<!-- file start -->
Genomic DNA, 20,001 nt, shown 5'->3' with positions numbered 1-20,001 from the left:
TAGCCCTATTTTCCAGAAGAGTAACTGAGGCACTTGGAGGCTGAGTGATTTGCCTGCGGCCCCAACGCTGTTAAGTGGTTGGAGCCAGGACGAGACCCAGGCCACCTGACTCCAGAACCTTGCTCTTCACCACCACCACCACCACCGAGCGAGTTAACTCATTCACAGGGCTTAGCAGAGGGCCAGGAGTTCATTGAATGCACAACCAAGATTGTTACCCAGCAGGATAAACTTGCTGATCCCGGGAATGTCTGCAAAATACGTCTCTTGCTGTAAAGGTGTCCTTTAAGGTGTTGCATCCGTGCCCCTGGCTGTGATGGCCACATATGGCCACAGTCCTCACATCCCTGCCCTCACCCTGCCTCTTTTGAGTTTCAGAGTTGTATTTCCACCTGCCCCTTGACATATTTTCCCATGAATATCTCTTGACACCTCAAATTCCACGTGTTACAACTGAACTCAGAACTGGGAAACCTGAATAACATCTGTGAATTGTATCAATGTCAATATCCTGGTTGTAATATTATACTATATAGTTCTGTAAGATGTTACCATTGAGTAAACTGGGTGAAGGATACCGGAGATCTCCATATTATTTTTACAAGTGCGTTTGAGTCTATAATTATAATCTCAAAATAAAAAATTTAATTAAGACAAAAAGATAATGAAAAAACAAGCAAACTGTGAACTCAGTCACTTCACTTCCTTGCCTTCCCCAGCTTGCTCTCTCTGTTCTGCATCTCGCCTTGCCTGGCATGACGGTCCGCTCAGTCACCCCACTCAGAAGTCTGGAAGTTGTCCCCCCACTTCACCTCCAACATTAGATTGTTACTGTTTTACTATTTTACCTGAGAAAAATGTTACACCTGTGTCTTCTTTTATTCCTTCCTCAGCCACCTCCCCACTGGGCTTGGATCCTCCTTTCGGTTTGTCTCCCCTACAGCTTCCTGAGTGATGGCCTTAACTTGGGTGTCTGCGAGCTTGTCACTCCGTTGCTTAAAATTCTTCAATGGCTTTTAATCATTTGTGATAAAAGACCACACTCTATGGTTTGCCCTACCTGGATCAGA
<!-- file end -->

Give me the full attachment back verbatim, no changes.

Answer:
Genomic DNA, 20,001 nt, shown 5'->3' with positions numbered 1-20,001 from the left:
TAGCCCTATTTTCCAGAAGAGTAACTGAGGCACTTGGAGGCTGAGTGATTTGCCTGCGGCCCCAACGCTGTTAAGTGGTTGGAGCCAGGACGAGACCCAGGCCACCTGACTCCAGAACCTTGCTCTTCACCACCACCACCACCACCGAGCGAGTTAACTCATTCACAGGGCTTAGCAGAGGGCCAGGAGTTCATTGAATGCACAACCAAGATTGTTACCCAGCAGGATAAACTTGCTGATCCCGGGAATGTCTGCAAAATACGTCTCTTGCTGTAAAGGTGTCCTTTAAGGTGTTGCATCCGTGCCCCTGGCTGTGATGGCCACATATGGCCACAGTCCTCACATCCCTGCCCTCACCCTGCCTCTTTTGAGTTTCAGAGTTGTATTTCCACCTGCCCCTTGACATATTTTCCCATGAATATCTCTTGACACCTCAAATTCCACGTGTTACAACTGAACTCAGAACTGGGAAACCTGAATAACATCTGTGAATTGTATCAATGTCAATATCCTGGTTGTAATATTATACTATATAGTTCTGTAAGATGTTACCATTGAGTAAACTGGGTGAAGGATACCGGAGATCTCCATATTATTTTTACAAGTGCGTTTGAGTCTATAATTATAATCTCAAAATAAAAAATTTAATTAAGACAAAAAGATAATGAAAAAACAAGCAAACTGTGAACTCAGTCACTTCACTTCCTTGCCTTCCCCAGCTTGCTCTCTCTGTTCTGCATCTCGCCTTGCCTGGCATGACGGTCCGCTCAGTCACCCCACTCAGAAGTCTGGAAGTTGTCCCCCCACTTCACCTCCAACATTAGATTGTTACTGTTTTACTATTTTACCTGAGAAAAATGTTACACCTGTGTCTTCTTTTATTCCTTCCTCAGCCACCTCCCCACTGGGCTTGGATCCTCCTTTCGGTTTGTCTCCCCTACAGCTTCCTGAGTGATGGCCTTAACTTGGGTGTCTGCGAGCTTGTCACTCCGTTGCTTAAAATTCTTCAATGGCTTTTAATCATTTGTGATAAAAGACCACACTCTATGGTTTGCCCTACCTGGATCAGA